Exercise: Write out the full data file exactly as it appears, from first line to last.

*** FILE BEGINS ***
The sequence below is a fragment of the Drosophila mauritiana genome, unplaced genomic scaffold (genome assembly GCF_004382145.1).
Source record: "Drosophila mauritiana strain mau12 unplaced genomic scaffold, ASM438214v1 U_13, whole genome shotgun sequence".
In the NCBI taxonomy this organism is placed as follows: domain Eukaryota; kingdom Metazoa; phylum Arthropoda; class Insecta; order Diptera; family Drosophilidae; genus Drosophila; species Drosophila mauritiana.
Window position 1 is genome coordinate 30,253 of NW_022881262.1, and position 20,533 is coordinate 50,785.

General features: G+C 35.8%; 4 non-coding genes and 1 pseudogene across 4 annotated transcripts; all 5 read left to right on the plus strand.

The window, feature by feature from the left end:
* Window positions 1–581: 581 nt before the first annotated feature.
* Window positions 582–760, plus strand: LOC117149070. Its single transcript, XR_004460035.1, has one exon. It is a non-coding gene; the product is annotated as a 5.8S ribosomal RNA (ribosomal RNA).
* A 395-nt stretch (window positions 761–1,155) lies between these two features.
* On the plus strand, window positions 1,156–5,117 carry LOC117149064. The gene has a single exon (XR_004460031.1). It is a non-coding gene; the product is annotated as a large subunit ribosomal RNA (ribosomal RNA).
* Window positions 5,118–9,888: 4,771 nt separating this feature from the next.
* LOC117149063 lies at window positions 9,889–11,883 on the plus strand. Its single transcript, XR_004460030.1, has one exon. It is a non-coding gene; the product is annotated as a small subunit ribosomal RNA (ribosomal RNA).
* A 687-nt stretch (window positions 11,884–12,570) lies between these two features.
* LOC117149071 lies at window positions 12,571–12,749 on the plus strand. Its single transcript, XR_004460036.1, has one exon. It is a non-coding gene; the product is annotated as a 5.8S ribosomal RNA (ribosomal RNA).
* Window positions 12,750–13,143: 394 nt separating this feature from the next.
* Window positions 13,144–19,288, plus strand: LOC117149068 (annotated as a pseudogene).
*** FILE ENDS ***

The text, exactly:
The sequence below is a fragment of the Drosophila mauritiana genome, unplaced genomic scaffold (genome assembly GCF_004382145.1).
Source record: "Drosophila mauritiana strain mau12 unplaced genomic scaffold, ASM438214v1 U_13, whole genome shotgun sequence".
In the NCBI taxonomy this organism is placed as follows: domain Eukaryota; kingdom Metazoa; phylum Arthropoda; class Insecta; order Diptera; family Drosophilidae; genus Drosophila; species Drosophila mauritiana.
Window position 1 is genome coordinate 30,253 of NW_022881262.1, and position 20,533 is coordinate 50,785.

General features: G+C 35.8%; 4 non-coding genes and 1 pseudogene across 4 annotated transcripts; all 5 read left to right on the plus strand.

The window, feature by feature from the left end:
* Window positions 1–581: 581 nt before the first annotated feature.
* Window positions 582–760, plus strand: LOC117149070. Its single transcript, XR_004460035.1, has one exon. It is a non-coding gene; the product is annotated as a 5.8S ribosomal RNA (ribosomal RNA).
* A 395-nt stretch (window positions 761–1,155) lies between these two features.
* On the plus strand, window positions 1,156–5,117 carry LOC117149064. The gene has a single exon (XR_004460031.1). It is a non-coding gene; the product is annotated as a large subunit ribosomal RNA (ribosomal RNA).
* Window positions 5,118–9,888: 4,771 nt separating this feature from the next.
* LOC117149063 lies at window positions 9,889–11,883 on the plus strand. Its single transcript, XR_004460030.1, has one exon. It is a non-coding gene; the product is annotated as a small subunit ribosomal RNA (ribosomal RNA).
* A 687-nt stretch (window positions 11,884–12,570) lies between these two features.
* LOC117149071 lies at window positions 12,571–12,749 on the plus strand. Its single transcript, XR_004460036.1, has one exon. It is a non-coding gene; the product is annotated as a 5.8S ribosomal RNA (ribosomal RNA).
* Window positions 12,750–13,143: 394 nt separating this feature from the next.
* Window positions 13,144–19,288, plus strand: LOC117149068 (annotated as a pseudogene).